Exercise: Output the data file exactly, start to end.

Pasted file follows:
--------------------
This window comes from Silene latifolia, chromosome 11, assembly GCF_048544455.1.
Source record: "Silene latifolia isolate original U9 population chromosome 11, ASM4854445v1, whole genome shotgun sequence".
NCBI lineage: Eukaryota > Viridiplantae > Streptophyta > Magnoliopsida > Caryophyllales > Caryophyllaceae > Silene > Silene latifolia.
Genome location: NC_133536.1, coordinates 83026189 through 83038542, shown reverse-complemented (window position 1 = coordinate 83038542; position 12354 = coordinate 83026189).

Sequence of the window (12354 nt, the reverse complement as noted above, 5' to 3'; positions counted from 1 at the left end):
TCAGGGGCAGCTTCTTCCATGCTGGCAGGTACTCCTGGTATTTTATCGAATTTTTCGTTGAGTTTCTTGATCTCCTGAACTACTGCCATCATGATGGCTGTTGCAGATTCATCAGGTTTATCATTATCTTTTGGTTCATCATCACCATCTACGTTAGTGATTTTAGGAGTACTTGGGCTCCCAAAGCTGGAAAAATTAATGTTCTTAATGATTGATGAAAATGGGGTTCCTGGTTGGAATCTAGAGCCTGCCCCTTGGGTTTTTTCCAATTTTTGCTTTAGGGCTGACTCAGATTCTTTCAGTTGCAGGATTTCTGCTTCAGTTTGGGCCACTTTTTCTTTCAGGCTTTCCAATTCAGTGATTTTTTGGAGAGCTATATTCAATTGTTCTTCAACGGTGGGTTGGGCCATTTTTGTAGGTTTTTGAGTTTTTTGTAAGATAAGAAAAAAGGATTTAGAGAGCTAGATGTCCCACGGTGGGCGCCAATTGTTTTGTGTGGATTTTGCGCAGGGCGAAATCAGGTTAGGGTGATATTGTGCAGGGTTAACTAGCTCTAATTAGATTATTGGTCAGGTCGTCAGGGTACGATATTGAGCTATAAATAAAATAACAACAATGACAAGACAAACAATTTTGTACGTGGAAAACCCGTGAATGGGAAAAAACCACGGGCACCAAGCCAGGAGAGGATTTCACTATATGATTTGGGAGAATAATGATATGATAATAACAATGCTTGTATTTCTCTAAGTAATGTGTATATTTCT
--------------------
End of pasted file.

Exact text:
This window comes from Silene latifolia, chromosome 11, assembly GCF_048544455.1.
Source record: "Silene latifolia isolate original U9 population chromosome 11, ASM4854445v1, whole genome shotgun sequence".
NCBI lineage: Eukaryota > Viridiplantae > Streptophyta > Magnoliopsida > Caryophyllales > Caryophyllaceae > Silene > Silene latifolia.
Genome location: NC_133536.1, coordinates 83026189 through 83038542, shown reverse-complemented (window position 1 = coordinate 83038542; position 12354 = coordinate 83026189).

Sequence of the window (12354 nt, the reverse complement as noted above, 5' to 3'; positions counted from 1 at the left end):
TCAGGGGCAGCTTCTTCCATGCTGGCAGGTACTCCTGGTATTTTATCGAATTTTTCGTTGAGTTTCTTGATCTCCTGAACTACTGCCATCATGATGGCTGTTGCAGATTCATCAGGTTTATCATTATCTTTTGGTTCATCATCACCATCTACGTTAGTGATTTTAGGAGTACTTGGGCTCCCAAAGCTGGAAAAATTAATGTTCTTAATGATTGATGAAAATGGGGTTCCTGGTTGGAATCTAGAGCCTGCCCCTTGGGTTTTTTCCAATTTTTGCTTTAGGGCTGACTCAGATTCTTTCAGTTGCAGGATTTCTGCTTCAGTTTGGGCCACTTTTTCTTTCAGGCTTTCCAATTCAGTGATTTTTTGGAGAGCTATATTCAATTGTTCTTCAACGGTGGGTTGGGCCATTTTTGTAGGTTTTTGAGTTTTTTGTAAGATAAGAAAAAAGGATTTAGAGAGCTAGATGTCCCACGGTGGGCGCCAATTGTTTTGTGTGGATTTTGCGCAGGGCGAAATCAGGTTAGGGTGATATTGTGCAGGGTTAACTAGCTCTAATTAGATTATTGGTCAGGTCGTCAGGGTACGATATTGAGCTATAAATAAAATAACAACAATGACAAGACAAACAATTTTGTACGTGGAAAACCCGTGAATGGGAAAAAACCACGGGCACCAAGCCAGGAGAGGATTTCACTATATGATTTGGGAGAATAATGATATGATAATAACAATGCTTGTATTTCTCTAAGTAATGTGTATATTTCT